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PART 2 CONTINUED... Thanks to our fans connecting with this message, we were able to become one of Heart Support's main contributors (https://heartsupport.com/). We strongly believe in their objective to offer emotional support and counseling to young adults caught in cycles of depression, abuse, and addiction, and will continually support charities that further the process of healing for others. By listing all of the above, it's not my intention to gain praise or recognition. I simply want to make sure it's clear how seriously I take all of these issues. Throughout my four year incarceration and release, I've sought meaningful personal change and surrounded myself with family, friends, and counsel. I'm grateful to have earned the support of my bandmates, my wife, family, and fans who've also given me this chance. I will continue to move forward in my personal mission to help others and make a positive impact in the world around me, knowing there will be challenges, and believing that the next half of my life will be more meaningful than the first. I look forward to continuing a discussion around recovery, mental health, domestic violence and prisoner reform for many years to come.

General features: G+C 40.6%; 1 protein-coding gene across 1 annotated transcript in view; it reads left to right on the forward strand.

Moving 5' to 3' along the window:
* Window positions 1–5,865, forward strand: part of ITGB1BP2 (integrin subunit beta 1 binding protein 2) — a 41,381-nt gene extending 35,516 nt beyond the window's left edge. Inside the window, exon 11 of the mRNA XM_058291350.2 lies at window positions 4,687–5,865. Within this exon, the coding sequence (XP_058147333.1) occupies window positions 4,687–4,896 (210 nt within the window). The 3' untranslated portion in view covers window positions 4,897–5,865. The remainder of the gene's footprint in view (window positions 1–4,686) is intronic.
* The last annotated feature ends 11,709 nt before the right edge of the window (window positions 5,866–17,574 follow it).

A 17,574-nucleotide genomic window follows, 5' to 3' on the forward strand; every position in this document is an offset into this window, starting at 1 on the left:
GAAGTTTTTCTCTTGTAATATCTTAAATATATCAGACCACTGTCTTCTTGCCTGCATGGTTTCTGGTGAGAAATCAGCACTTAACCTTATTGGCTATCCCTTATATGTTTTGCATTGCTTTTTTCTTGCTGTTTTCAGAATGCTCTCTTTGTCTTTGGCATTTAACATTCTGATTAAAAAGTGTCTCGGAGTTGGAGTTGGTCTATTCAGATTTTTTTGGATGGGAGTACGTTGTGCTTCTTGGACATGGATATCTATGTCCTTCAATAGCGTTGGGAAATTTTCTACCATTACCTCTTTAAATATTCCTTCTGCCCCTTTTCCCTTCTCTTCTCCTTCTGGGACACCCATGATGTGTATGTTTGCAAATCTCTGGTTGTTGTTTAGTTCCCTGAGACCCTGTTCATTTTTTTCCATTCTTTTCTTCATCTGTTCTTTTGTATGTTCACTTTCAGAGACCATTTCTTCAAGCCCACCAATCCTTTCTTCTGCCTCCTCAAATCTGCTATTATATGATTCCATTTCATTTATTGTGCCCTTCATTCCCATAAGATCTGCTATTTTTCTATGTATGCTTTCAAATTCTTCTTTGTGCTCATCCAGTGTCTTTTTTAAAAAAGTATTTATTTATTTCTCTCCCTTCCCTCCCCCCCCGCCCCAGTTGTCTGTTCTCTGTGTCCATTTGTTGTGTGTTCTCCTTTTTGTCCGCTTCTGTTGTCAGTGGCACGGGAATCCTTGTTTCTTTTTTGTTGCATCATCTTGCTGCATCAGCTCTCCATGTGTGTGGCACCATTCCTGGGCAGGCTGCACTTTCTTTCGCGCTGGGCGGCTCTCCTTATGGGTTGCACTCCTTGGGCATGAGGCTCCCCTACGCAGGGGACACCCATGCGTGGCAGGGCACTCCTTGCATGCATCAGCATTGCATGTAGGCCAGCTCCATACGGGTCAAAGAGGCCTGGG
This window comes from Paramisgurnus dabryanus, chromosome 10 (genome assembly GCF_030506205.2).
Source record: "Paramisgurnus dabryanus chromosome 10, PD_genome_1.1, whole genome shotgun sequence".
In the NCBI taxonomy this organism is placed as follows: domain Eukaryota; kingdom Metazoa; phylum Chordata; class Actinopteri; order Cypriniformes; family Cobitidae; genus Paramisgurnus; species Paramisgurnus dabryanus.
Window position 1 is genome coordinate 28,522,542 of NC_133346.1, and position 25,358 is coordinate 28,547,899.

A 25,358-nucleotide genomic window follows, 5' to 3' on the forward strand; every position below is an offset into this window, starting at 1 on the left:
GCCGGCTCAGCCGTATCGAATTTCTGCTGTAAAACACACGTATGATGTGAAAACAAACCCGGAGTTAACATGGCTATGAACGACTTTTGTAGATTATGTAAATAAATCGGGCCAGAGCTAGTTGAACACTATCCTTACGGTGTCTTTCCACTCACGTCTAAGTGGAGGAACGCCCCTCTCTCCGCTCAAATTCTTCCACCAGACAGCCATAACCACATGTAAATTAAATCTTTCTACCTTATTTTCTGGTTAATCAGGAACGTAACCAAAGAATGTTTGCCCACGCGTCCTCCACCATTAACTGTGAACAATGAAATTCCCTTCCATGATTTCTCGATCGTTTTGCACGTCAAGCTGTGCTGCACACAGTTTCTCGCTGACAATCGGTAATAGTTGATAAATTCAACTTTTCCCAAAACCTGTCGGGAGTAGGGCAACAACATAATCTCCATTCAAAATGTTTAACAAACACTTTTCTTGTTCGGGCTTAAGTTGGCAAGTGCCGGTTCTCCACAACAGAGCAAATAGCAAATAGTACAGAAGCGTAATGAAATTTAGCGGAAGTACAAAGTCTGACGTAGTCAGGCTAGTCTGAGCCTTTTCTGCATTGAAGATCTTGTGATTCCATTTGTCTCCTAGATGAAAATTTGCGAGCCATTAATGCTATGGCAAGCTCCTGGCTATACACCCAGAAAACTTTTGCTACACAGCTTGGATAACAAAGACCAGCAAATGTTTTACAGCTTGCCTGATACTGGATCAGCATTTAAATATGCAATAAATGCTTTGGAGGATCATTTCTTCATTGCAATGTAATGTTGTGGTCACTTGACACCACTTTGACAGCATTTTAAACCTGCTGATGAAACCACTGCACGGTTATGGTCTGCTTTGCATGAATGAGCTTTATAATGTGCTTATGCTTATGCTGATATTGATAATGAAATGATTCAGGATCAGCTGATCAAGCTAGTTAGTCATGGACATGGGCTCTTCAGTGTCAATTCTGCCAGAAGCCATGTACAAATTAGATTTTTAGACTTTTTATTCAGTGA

A post shared by Tim Lambesis (@timlambesis) on